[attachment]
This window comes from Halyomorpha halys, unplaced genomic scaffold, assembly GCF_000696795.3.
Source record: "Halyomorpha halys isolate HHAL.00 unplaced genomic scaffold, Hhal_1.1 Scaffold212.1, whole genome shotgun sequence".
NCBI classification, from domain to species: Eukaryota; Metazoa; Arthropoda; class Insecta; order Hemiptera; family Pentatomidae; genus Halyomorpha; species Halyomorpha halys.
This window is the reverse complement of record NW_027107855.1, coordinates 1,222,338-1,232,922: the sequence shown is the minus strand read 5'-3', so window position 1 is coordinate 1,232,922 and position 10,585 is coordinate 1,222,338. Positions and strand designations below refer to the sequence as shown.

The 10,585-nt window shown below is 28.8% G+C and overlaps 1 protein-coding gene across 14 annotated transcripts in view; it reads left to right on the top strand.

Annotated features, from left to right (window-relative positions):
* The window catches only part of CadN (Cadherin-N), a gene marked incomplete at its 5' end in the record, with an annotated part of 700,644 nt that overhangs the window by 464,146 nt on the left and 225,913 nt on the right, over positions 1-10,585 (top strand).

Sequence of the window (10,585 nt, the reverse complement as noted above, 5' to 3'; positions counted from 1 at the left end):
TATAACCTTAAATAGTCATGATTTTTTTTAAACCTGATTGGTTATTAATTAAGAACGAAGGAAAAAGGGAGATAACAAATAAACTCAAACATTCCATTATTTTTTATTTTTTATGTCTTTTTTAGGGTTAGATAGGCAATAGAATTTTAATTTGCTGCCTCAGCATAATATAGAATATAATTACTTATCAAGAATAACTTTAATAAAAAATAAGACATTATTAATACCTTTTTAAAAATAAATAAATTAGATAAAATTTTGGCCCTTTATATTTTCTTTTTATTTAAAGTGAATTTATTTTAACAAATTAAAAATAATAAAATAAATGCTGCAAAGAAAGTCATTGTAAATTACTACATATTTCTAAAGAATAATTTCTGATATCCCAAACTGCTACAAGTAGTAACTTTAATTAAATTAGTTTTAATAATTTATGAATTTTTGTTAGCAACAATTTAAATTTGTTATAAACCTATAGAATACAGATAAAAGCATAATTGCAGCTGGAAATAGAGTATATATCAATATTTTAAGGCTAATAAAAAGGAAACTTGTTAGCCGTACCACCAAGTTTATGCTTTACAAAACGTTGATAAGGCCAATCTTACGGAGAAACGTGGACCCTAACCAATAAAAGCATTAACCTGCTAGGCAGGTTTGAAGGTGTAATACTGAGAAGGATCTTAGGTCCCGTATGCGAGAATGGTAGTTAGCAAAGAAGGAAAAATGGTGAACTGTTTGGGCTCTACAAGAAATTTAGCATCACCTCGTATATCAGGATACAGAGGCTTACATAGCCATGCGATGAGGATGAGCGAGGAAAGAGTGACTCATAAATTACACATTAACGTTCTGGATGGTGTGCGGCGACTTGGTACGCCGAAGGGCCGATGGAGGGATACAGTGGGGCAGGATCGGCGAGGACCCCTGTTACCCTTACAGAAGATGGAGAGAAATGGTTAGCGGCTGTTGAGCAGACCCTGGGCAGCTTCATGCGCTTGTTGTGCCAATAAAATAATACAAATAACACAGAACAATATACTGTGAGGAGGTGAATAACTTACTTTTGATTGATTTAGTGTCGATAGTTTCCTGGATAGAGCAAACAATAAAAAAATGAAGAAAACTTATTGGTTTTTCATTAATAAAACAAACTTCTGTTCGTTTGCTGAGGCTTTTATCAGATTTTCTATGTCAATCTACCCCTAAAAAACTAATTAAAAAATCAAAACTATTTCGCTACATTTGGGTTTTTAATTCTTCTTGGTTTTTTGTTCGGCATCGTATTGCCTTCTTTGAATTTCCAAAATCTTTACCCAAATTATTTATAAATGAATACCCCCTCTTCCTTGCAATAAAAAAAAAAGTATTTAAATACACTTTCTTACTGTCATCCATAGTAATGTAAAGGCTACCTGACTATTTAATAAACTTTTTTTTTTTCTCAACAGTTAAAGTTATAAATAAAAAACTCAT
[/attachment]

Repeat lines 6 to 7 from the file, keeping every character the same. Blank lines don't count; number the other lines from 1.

Annotated features, from left to right (window-relative positions):
* The window catches only part of CadN (Cadherin-N), a gene marked incomplete at its 5' end in the record, with an annotated part of 700,644 nt that overhangs the window by 464,146 nt on the left and 225,913 nt on the right, over positions 1-10,585 (top strand).